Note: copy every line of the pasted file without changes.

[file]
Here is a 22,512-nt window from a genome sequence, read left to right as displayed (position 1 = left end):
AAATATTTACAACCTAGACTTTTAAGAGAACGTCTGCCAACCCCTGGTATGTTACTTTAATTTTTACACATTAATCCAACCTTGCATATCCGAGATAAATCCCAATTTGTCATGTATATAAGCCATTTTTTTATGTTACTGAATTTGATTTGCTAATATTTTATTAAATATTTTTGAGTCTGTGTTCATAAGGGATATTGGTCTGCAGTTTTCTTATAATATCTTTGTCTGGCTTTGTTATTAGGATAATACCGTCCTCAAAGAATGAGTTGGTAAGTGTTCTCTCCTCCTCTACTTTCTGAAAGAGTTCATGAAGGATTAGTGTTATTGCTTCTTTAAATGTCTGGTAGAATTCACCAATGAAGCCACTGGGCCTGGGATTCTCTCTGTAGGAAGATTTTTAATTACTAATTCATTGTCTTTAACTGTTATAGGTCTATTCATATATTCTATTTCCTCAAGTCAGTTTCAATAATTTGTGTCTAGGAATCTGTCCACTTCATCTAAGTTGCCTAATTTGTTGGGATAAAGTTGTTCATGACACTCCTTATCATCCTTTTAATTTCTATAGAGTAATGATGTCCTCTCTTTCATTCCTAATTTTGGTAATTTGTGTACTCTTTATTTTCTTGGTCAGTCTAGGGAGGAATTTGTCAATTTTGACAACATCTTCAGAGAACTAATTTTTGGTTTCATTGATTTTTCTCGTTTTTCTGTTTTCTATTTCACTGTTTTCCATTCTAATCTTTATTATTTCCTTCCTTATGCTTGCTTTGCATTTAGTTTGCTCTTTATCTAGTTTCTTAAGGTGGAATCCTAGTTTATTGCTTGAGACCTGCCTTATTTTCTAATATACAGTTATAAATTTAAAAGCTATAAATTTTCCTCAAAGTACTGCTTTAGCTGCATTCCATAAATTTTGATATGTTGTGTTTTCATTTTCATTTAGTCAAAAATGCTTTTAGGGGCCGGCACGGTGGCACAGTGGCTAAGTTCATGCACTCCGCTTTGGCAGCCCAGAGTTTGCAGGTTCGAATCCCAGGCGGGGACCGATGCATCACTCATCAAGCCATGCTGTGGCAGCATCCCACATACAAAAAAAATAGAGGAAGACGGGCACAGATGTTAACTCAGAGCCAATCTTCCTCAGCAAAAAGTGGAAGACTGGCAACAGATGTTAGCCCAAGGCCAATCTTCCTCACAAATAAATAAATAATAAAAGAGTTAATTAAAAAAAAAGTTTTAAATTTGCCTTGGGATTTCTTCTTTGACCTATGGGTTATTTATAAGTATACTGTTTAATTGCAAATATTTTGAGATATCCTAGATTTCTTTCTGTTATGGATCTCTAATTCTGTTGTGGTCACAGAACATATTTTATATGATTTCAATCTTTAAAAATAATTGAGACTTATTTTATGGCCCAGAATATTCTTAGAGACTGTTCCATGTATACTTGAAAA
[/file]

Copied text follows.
Here is a 22,512-nt window from a genome sequence, read left to right as displayed (position 1 = left end):
AAATATTTACAACCTAGACTTTTAAGAGAACGTCTGCCAACCCCTGGTATGTTACTTTAATTTTTACACATTAATCCAACCTTGCATATCCGAGATAAATCCCAATTTGTCATGTATATAAGCCATTTTTTTATGTTACTGAATTTGATTTGCTAATATTTTATTAAATATTTTTGAGTCTGTGTTCATAAGGGATATTGGTCTGCAGTTTTCTTATAATATCTTTGTCTGGCTTTGTTATTAGGATAATACCGTCCTCAAAGAATGAGTTGGTAAGTGTTCTCTCCTCCTCTACTTTCTGAAAGAGTTCATGAAGGATTAGTGTTATTGCTTCTTTAAATGTCTGGTAGAATTCACCAATGAAGCCACTGGGCCTGGGATTCTCTCTGTAGGAAGATTTTTAATTACTAATTCATTGTCTTTAACTGTTATAGGTCTATTCATATATTCTATTTCCTCAAGTCAGTTTCAATAATTTGTGTCTAGGAATCTGTCCACTTCATCTAAGTTGCCTAATTTGTTGGGATAAAGTTGTTCATGACACTCCTTATCATCCTTTTAATTTCTATAGAGTAATGATGTCCTCTCTTTCATTCCTAATTTTGGTAATTTGTGTACTCTTTATTTTCTTGGTCAGTCTAGGGAGGAATTTGTCAATTTTGACAACATCTTCAGAGAACTAATTTTTGGTTTCATTGATTTTTCTCGTTTTTCTGTTTTCTATTTCACTGTTTTCCATTCTAATCTTTATTATTTCCTTCCTTATGCTTGCTTTGCATTTAGTTTGCTCTTTATCTAGTTTCTTAAGGTGGAATCCTAGTTTATTGCTTGAGACCTGCCTTATTTTCTAATATACAGTTATAAATTTAAAAGCTATAAATTTTCCTCAAAGTACTGCTTTAGCTGCATTCCATAAATTTTGATATGTTGTGTTTTCATTTTCATTTAGTCAAAAATGCTTTTAGGGGCCGGCACGGTGGCACAGTGGCTAAGTTCATGCACTCCGCTTTGGCAGCCCAGAGTTTGCAGGTTCGAATCCCAGGCGGGGACCGATGCATCACTCATCAAGCCATGCTGTGGCAGCATCCCACATACAAAAAAAATAGAGGAAGACGGGCACAGATGTTAACTCAGAGCCAATCTTCCTCAGCAAAAAGTGGAAGACTGGCAACAGATGTTAGCCCAAGGCCAATCTTCCTCACAAATAAATAAATAATAAAAGAGTTAATTAAAAAAAAAGTTTTAAATTTGCCTTGGGATTTCTTCTTTGACCTATGGGTTATTTATAAGTATACTGTTTAATTGCAAATATTTTGAGATATCCTAGATTTCTTTCTGTTATGGATCTCTAATTCTGTTGTGGTCACAGAACATATTTTATATGATTTCAATCTTTAAAAATAATTGAGACTTATTTTATGGCCCAGAATATTCTTAGAGACTGTTCCATGTATACTTGAAAA